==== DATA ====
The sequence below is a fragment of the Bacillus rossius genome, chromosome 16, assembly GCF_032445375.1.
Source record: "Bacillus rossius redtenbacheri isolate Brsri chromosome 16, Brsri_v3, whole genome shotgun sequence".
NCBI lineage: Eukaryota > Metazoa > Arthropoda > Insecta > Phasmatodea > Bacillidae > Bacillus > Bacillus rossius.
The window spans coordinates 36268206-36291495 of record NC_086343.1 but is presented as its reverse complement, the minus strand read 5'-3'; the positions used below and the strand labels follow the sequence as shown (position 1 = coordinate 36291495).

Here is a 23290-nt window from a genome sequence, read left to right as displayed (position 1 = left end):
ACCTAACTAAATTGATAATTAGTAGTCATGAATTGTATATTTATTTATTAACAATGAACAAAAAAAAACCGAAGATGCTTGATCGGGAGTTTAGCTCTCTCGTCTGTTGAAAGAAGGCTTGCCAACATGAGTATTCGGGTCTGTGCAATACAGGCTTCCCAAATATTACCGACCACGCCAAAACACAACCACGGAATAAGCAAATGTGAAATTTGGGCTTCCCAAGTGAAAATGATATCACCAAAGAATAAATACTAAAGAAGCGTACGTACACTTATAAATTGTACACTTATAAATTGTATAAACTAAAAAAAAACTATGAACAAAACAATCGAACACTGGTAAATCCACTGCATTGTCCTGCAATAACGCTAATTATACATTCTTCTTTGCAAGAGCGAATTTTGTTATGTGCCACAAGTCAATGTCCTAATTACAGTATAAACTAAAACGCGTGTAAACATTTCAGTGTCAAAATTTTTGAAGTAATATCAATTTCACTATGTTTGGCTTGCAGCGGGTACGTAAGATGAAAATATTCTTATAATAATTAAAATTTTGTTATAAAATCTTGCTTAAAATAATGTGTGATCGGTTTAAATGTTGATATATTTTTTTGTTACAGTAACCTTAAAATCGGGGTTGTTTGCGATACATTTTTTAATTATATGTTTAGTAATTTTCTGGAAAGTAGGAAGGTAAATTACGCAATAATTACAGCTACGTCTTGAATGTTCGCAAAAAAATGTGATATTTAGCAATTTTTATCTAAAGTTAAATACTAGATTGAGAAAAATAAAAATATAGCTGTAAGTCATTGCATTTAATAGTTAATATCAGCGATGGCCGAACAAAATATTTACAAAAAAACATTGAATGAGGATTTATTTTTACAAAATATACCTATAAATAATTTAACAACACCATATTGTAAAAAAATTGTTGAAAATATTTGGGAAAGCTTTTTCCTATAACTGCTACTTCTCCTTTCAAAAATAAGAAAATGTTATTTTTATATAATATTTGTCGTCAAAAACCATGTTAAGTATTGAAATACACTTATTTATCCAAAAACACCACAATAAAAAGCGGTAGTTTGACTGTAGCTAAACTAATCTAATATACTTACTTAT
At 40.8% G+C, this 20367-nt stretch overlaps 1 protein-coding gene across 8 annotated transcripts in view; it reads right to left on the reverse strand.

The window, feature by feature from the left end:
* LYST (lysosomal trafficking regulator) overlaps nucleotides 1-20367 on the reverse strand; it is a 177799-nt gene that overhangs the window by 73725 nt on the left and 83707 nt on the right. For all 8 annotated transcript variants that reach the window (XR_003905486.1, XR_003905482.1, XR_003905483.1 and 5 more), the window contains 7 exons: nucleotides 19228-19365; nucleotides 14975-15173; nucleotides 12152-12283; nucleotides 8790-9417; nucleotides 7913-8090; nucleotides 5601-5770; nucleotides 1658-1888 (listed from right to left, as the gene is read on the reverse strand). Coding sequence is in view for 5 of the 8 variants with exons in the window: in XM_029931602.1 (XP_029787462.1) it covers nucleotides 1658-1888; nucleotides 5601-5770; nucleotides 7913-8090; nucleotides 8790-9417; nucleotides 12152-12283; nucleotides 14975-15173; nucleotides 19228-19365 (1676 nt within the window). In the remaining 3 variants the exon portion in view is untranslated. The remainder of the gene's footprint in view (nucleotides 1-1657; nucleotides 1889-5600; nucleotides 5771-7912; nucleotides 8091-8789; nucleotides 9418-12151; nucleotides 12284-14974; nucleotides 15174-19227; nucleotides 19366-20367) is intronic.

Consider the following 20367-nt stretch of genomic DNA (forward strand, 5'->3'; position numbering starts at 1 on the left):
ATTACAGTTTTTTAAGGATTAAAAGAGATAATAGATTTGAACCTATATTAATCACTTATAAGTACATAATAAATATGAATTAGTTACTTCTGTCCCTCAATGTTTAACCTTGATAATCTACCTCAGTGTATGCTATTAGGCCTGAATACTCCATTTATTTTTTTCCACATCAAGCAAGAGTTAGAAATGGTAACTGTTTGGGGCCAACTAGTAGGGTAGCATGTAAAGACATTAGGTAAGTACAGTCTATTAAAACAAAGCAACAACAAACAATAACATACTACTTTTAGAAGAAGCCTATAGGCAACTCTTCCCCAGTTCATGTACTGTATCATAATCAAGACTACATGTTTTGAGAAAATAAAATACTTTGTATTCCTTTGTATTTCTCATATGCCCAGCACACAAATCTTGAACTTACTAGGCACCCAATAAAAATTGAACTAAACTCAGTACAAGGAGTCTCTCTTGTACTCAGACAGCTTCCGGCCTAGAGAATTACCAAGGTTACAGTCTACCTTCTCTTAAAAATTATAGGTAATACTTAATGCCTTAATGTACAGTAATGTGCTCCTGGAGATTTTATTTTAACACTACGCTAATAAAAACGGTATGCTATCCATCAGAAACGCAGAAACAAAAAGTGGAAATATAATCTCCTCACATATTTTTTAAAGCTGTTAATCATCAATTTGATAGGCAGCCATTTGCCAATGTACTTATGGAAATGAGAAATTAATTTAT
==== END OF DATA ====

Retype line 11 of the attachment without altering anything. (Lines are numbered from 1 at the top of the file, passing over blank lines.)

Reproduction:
ATTACAGTTTTTTAAGGATTAAAAGAGATAATAGATTTGAACCTATATTAATCACTTATAAGTACATAATAAATATGAATTAGTTACTTCTGTCCCTCAATGTTTAACCTTGATAATCTACCTCAGTGTATGCTATTAGGCCTGAATACTCCATTTATTTTTTTCCACATCAAGCAAGAGTTAGAAATGGTAACTGTTTGGGGCCAACTAGTAGGGTAGCATGTAAAGACATTAGGTAAGTACAGTCTATTAAAACAAAGCAACAACAAACAATAACATACTACTTTTAGAAGAAGCCTATAGGCAACTCTTCCCCAGTTCATGTACTGTATCATAATCAAGACTACATGTTTTGAGAAAATAAAATACTTTGTATTCCTTTGTATTTCTCATATGCCCAGCACACAAATCTTGAACTTACTAGGCACCCAATAAAAATTGAACTAAACTCAGTACAAGGAGTCTCTCTTGTACTCAGACAGCTTCCGGCCTAGAGAATTACCAAGGTTACAGTCTACCTTCTCTTAAAAATTATAGGTAATACTTAATGCCTTAATGTACAGTAATGTGCTCCTGGAGATTTTATTTTAACACTACGCTAATAAAAACGGTATGCTATCCATCAGAAACGCAGAAACAAAAAGTGGAAATATAATCTCCTCACATATTTTTTAAAGCTGTTAATCATCAATTTGATAGGCAGCCATTTGCCAATGTACTTATGGAAATGAGAAATTAATTTAT